Core Concepts


When you run cloudquery sync <config>, the CloudQuery CLI fetches data from all the source plugins matched by the config and delivers it to the matched destination plugins. This might mean fetching data from AWS, GCP and Azure and delivering it to PostgreSQL, or it could mean fetching data from AWS, Cloudflare and Datadog and delivering it to BigQuery, Kafka and Neo4j. It all depends on the configuration provided, and there is a near-endless array of possible combinations that grows every time a new source or destination is created. (Configuration is described in the Configuration section.)

Data is synced to the destination in a streaming fashion. This means that as soon as data is received for a source plugin resource, it is delivered to the destination plugin. Destination plugins may batch writes for performance reasons, but generally data will be delivered to the destination as the sync progresses.

Table Sync Modes

Table syncs come in two flavors: full and incremental. A single cloudquery sync command invocation can combine both these types, and which type is used for a particular table depends on the table definition.

Full Table Syncs

This is the normal mode of operation for most tables. For tables in this mode, a snapshot of all data is fetched from the corresponding APIs on every sync. Depending on the destination write mode, the data is then appended (write_mode: append), overwritten while keeping stale rows from previous syncs (write_mode: overwrite) or overwritten and rows from previous syncs deleted at the end of the sync (write_mode: overwrite-delete-stale).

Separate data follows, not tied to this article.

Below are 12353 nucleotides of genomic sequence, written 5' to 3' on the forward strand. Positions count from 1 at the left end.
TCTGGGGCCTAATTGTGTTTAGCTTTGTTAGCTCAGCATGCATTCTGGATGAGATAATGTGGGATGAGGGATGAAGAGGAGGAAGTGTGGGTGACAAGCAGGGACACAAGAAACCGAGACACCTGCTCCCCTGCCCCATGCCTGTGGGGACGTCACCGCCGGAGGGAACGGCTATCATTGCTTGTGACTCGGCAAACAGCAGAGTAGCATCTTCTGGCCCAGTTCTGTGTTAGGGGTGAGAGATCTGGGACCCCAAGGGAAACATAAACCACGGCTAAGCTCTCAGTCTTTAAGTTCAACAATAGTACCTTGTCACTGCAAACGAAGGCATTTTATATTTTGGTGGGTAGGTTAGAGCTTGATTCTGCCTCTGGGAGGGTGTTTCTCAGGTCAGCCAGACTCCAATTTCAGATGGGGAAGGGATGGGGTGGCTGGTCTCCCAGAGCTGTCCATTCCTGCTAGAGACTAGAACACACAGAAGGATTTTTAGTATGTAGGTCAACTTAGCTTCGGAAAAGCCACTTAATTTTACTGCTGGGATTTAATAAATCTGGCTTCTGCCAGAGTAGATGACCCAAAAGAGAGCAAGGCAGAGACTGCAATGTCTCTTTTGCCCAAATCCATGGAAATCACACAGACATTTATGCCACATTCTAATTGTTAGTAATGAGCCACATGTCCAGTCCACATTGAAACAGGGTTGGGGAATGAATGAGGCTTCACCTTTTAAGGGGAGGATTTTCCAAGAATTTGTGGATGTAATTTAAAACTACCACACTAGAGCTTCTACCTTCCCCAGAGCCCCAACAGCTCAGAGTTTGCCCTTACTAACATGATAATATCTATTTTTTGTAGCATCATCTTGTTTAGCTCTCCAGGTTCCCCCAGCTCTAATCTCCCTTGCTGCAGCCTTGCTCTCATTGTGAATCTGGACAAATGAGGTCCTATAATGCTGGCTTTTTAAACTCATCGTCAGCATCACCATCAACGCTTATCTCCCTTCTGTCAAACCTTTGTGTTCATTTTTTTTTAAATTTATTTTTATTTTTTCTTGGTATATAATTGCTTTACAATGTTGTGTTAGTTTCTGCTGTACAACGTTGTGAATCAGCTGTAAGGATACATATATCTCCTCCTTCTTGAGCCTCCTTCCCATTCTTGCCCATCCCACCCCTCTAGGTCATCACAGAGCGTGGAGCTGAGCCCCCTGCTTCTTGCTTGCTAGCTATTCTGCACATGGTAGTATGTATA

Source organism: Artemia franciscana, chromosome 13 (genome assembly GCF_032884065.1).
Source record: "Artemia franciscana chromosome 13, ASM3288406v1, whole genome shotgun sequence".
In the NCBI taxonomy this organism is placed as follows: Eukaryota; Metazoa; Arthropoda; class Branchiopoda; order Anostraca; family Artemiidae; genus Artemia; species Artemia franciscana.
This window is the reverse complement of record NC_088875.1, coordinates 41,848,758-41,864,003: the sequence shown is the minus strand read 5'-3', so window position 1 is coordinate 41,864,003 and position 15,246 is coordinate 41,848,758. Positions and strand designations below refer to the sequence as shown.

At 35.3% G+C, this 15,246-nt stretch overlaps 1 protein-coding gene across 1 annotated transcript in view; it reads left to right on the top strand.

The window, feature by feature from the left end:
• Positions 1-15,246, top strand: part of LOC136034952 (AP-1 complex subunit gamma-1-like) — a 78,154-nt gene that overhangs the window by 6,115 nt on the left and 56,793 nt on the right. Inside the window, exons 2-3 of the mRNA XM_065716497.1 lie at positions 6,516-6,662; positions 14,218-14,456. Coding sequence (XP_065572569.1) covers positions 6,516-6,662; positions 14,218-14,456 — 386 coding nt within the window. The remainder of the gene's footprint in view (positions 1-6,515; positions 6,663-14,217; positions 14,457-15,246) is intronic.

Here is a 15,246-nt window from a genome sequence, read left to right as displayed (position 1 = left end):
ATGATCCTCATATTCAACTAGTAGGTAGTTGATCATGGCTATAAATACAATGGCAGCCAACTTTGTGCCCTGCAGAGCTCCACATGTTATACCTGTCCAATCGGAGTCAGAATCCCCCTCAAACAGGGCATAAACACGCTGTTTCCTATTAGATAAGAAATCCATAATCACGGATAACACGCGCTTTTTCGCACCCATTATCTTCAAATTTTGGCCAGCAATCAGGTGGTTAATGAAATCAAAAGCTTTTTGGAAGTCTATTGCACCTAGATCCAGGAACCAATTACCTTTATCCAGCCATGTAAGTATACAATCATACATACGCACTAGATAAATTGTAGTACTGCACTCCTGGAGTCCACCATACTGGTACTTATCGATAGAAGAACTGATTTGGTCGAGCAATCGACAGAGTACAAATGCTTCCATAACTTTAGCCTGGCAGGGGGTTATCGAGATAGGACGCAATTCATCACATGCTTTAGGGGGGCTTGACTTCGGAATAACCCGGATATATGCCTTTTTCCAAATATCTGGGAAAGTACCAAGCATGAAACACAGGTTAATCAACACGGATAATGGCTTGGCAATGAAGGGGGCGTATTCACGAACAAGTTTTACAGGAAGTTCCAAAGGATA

Incremental Table Syncs

Some APIs lend themselves to being synced incrementally. Rather than fetch all past data on every sync, an incremental table will only fetch data that has changed since the last sync. This is done by storing some metadata in a state backend. The metadata is known as a cursor, and it marks where the last sync ended, so that the next sync can resume from the same point. Incremental syncs can be vastly more efficient than full syncs, especially for tables with large amounts of data. This is because only the data that's changed since the last sync needs to be retrieved, and in many cases this is a small subset of the overall dataset.

Incremental tables are always clearly marked as "incremental" in plugin table documentation, along with an indication of which columns are used for the value of the cursor. Because they use state, incremental tables require a little more management. For more details, see Managing Incremental Tables under the Advanced Topics section.